The agile testing model says that there should be one tester per feature team or scrum team, where there are 3 to 7 developers per team. Alan Page’s modern testing says that there should be one quality specialist per team. Usually, that means that testers work full time with same people and on the same functional scope.
Recently, I have thought that there is a serious limit to that organisation. Testers should have a big picture of the product. Their role is to alert about impacts and risks. They should know everything about the application in terms of features, how each one is related to others. They should know how external services are related to it, which action triggers which event (emails, tracking, queues…). They should be able to reproduce all the user journey through the product and be able to answer questions about all its ecosystem — and then themselves ask questions to challenge the needs and the developments.
If they work on the same functional perimeter all year long, they will become blind, or at least short-sighted to what happens around them. They could miss some impacts and regression risks out of their arbitrary frontiers.
Of course, this applies when several teams and several testers work on the same product — and there can be several applications linked around the same product: a shared database, a back office interface, microservices, etc. If testers work in a company with several products not linked or lazily linked, it becomes easy to manage what triggers what.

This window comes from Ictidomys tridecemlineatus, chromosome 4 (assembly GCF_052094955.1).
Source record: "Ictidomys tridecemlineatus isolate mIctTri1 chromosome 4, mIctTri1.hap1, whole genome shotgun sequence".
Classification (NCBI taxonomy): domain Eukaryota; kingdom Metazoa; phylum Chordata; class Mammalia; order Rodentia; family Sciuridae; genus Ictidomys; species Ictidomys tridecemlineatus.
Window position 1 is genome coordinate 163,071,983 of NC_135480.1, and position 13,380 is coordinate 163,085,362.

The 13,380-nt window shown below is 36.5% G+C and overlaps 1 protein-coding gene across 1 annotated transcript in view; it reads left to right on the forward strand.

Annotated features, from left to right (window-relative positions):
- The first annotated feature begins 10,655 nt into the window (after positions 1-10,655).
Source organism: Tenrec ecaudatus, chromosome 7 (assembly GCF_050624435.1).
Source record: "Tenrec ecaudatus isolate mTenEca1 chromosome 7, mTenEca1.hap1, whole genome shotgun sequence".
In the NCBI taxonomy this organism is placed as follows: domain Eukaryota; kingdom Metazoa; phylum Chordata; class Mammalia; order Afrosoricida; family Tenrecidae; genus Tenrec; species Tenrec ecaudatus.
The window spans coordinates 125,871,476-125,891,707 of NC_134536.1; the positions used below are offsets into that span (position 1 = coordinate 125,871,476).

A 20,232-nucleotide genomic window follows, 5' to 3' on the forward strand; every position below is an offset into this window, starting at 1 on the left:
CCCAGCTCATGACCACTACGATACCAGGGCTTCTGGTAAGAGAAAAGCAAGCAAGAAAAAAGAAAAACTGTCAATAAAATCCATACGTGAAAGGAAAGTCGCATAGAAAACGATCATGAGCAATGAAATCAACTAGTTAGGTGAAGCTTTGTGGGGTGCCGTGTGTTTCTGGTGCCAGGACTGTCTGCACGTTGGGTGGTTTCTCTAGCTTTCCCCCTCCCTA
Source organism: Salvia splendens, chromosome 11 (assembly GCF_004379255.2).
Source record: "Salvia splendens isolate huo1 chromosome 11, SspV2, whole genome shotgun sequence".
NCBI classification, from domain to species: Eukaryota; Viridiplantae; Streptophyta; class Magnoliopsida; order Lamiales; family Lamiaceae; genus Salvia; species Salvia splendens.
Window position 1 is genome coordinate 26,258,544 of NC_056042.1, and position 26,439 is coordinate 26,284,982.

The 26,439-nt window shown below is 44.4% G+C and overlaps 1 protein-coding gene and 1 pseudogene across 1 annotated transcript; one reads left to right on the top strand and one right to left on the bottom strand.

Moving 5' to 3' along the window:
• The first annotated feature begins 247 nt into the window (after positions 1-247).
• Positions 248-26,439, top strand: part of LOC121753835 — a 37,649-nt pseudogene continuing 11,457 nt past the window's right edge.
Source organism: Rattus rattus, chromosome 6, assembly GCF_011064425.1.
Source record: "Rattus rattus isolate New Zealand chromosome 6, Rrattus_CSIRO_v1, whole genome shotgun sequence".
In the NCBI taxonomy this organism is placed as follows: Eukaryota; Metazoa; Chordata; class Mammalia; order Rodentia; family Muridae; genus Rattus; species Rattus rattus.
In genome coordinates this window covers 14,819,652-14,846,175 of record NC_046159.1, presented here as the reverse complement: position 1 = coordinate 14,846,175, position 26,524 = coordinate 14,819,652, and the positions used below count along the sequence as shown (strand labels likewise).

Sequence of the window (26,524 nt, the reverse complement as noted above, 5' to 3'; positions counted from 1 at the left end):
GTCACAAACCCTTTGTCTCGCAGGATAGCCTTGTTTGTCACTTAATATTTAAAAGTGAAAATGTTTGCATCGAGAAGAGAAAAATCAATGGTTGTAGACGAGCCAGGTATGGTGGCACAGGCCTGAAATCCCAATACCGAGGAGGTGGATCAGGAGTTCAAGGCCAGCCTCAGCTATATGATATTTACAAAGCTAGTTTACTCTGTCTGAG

An alternative way is to make testers change teams periodically, once they know enough about that limited scope. When they have tried all features and feature teams, they come back to the first one and then learn about all that have changed since the last time.
Or testers can work together, on the same bench. They can share practices, ideas, problems, bugs found. They can do pair testing. They can be a team. I know what you are going to say: “Smells like waterfall”. But it is not. Because that not means that developers will “pass to QA” like in the old ages. Testers can still test requirements, design, UX, work in progress, integration and so on. And test together with developers (together means at the same time, at same desktop, at same screen). To detect problems early and shorten the feedback loop. But they will do it as product experts, not features focused. They will think as users do and challenge developers more business focused.
It can add a lot of value. It worth the try.
And what do you think? Do you believe that the best way is for testers to be distributed into teams or not?